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Funding pulled on marijuana summit

Local groups raising funds to make sure it still happens


The Oregon Marijuana, Alcohol and Other Drugs Summit, an educational event that has been planned for over one year, will proceed as scheduled despite the last minute withdrawal of BestCare, the organization that provides drug prevention, education and treatment services to Jefferson County, and staff from the Oregon Liquor Control Commission, according to a press release sent Aug. 22, from Jefferson County District Attorney Steven Leriche.

BestCare had committed to provide a $15,000 grant to reimburse the travel expenses of national experts like former White House drug official Dr. Kevin Sabet, while the Oregon Liquor Control Commission was to provide staff for the event. Leriche called the Summit, "a much needed public education opportunity." Jefferson County Sheriff Jim Adkins and Pastor Jim Leach joined Leriche, who commented, "It's very odd that the big out-of-state money interests who just bought over $2 million of TV ads to promote legalized marijuana and a measure that would also decriminalize smuggling marijuana into jails and prisons, seem compelled to shut down our small-town educational forum."

The summit materials indicate that the goal of the summit is to educate the public about the impact of marijuana, alcohol and other drugs on youth in Oregon. A representative of the OLCC (the organization which would license recreational marijuana sales if Measure 91 passes in November) announced that its staff would not appear as planned via an email, stating, "wanted to let you know that due to politics, OLCC will most likely not be participating in the summit other than as audience members. This apparently comes from the governor’s office and their concern it will be seen as taking a side on the upcoming ballot measure."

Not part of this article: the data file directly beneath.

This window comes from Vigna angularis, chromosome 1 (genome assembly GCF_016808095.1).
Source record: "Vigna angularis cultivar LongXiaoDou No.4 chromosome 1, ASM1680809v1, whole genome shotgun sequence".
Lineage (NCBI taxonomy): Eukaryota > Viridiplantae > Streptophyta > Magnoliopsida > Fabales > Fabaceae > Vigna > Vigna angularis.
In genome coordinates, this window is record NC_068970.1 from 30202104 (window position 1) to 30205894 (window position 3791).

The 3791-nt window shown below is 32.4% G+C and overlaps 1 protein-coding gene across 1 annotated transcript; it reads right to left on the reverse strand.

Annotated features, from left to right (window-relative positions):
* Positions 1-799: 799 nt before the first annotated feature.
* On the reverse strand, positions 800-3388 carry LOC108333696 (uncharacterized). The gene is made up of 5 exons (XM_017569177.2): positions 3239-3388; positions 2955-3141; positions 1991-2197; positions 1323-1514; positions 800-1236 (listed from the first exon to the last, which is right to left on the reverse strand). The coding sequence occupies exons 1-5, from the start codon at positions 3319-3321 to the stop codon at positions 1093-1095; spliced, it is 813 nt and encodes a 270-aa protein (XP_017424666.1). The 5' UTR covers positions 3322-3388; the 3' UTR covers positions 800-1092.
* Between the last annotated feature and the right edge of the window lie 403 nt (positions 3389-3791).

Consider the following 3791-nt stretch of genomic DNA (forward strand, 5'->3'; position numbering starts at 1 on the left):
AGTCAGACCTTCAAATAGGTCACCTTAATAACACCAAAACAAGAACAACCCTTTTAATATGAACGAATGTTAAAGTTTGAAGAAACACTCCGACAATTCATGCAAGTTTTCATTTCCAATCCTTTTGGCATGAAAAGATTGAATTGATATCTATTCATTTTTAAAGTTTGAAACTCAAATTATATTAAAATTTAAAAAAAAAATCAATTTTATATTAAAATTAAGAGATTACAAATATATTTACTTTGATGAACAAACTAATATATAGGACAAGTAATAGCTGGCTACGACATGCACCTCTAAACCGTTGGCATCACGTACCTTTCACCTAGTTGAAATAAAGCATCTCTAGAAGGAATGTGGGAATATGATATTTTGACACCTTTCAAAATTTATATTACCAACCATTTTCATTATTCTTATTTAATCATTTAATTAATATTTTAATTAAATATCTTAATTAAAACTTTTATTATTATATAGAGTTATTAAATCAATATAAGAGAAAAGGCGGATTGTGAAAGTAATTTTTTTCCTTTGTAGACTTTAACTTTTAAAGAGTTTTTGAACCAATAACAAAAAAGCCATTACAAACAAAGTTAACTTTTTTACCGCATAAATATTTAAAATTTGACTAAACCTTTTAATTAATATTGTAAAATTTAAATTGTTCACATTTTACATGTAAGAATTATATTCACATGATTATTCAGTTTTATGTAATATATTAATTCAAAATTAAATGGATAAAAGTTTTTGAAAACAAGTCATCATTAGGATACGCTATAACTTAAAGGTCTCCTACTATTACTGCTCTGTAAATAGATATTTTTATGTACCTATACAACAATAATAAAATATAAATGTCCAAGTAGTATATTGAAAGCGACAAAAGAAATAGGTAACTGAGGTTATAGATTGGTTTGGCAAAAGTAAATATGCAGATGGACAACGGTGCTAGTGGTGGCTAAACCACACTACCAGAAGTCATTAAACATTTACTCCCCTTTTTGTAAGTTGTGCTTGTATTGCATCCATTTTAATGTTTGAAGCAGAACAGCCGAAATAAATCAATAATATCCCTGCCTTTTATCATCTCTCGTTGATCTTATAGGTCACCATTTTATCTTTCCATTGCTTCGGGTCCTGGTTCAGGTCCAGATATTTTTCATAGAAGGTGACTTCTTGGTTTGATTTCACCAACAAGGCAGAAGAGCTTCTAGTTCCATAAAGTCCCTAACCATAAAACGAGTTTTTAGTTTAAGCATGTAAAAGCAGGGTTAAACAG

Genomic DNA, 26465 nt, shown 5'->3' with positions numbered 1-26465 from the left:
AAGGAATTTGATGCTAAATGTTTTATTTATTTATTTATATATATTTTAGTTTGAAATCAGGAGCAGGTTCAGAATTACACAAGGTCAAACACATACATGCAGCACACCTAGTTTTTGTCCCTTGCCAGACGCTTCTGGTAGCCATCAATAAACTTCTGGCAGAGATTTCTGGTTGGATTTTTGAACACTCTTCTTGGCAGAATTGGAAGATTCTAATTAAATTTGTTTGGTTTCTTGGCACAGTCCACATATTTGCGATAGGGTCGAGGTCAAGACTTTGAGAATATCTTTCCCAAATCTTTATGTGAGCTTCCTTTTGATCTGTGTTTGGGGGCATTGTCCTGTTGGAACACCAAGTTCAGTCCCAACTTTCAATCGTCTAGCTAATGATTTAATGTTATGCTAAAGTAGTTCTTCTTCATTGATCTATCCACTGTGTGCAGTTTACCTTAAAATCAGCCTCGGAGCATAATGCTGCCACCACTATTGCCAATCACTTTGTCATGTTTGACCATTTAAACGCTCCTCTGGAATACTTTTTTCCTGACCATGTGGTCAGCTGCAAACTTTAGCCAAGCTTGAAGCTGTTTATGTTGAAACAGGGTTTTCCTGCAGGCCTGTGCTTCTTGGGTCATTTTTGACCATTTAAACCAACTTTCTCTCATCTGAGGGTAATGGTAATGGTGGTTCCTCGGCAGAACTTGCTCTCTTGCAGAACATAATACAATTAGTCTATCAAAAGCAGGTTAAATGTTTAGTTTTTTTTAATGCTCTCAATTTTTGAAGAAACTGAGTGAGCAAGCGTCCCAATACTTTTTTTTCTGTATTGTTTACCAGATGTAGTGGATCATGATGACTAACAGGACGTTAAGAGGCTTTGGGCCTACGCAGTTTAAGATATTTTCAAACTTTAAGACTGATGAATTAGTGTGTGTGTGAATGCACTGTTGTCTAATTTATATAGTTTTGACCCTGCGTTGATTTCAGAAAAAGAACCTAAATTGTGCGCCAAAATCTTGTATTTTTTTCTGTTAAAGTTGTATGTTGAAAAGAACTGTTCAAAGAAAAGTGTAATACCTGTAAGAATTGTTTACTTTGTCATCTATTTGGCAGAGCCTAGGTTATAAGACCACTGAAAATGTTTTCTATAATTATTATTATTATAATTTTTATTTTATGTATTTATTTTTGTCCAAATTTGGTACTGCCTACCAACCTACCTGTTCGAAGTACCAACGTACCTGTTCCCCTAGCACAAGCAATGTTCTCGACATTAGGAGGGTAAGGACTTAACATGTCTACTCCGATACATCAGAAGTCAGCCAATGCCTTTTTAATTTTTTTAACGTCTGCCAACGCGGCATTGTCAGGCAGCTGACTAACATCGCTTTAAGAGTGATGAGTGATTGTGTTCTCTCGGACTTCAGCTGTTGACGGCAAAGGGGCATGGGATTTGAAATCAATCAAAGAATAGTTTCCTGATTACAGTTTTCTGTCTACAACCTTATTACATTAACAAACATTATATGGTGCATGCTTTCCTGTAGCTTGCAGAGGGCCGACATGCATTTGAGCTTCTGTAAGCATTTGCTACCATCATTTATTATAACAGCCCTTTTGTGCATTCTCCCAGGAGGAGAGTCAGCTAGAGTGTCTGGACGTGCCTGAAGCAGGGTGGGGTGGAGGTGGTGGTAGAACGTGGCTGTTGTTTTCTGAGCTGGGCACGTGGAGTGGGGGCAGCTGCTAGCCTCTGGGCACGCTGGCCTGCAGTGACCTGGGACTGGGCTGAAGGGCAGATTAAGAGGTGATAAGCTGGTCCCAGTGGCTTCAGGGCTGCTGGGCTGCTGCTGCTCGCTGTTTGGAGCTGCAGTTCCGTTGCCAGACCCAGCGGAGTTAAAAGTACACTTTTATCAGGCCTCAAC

Leriche said he finds OLCC’s withdrawal to be particularly ironic considering the Oregon Health Authority manager is a headliner in a "Cannabis Business Conference" that is being sponsored by big marijuana trade groups in Portland.

The summit was planned long before marijuana legalization advocates spent hundreds of thousands of dollars getting the necessary signatures to make the November ballot, the press release said.

Organizers, most of whom are ethically bound not to support or oppose any political measure, have gone to great lengths to ensure that the Madras Summit and a series of other educational forums planned between Oct. 1-8, in other Oregon communities including La Grande, Eugene, Grants Pass and Warrenton, are nonpolitical forums that offer information, not advocacy, it was noted.

On Aug. 21, Rick Treleaven, executive director of BestCare Treatment Services, sent out a notice BestCare was withdrawing its participation.

Contacted on Monday, Treleaven explained why. "The Yes on Measure 91 folks had complained to "Willamette Week" that the summitt was an attempt to influence the vote, so we had to withdraw our support," he said.

"They said we were using state and federal funds to influence the election. That wasn't our intention," he said, noting his office thought that notion was pretty farfetched.

However, when reporters started calling him with claims that BestCare was using taxpayer money to support one side, Treleaven said, "We have to bend over backwards to avoid any appearance of trying to influence the election."

He said BestCare hoped to hold a similar marijuana, alcohol, and other drug summit after the election. Although the Oregon State Sheriffs’ Association and Oregon District Attorneys Association have come out opposing Measure 91, millions of out-of-state dollars are pouring into pro-pot advertising, the Leriche press release said.

Elected officials are allowed by state elections and ethics rules to express political opinions during work hours. "But that's not our role at these forums," Leriche explained. “We are there as local elected officials to answer factual questions about the law, both in the present and in the possible future." "Someone with a lot of influence doesn’t want Oregonians hearing what Dr. Sabet has to say," Leriche continued, "but if we have to hold car washes and bake sales, the summit is going forward as scheduled on Oct. 1. The public should hear the true impact of the use of intoxicants on individuals and society as a whole."

Over $2,000 of funding was pledged toward the summit as of Aug 22. Then on Aug. 25, Leriche issued another press release announcing that the Oregon State Sheriff's Association had donated $10,000 to support the summit.

Others wanting to add their support are asked to send donations to: Faith-Based Network, P.O. Box 707, Madras, OR 97741, Leriche said.



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  • 22 Nov 2014

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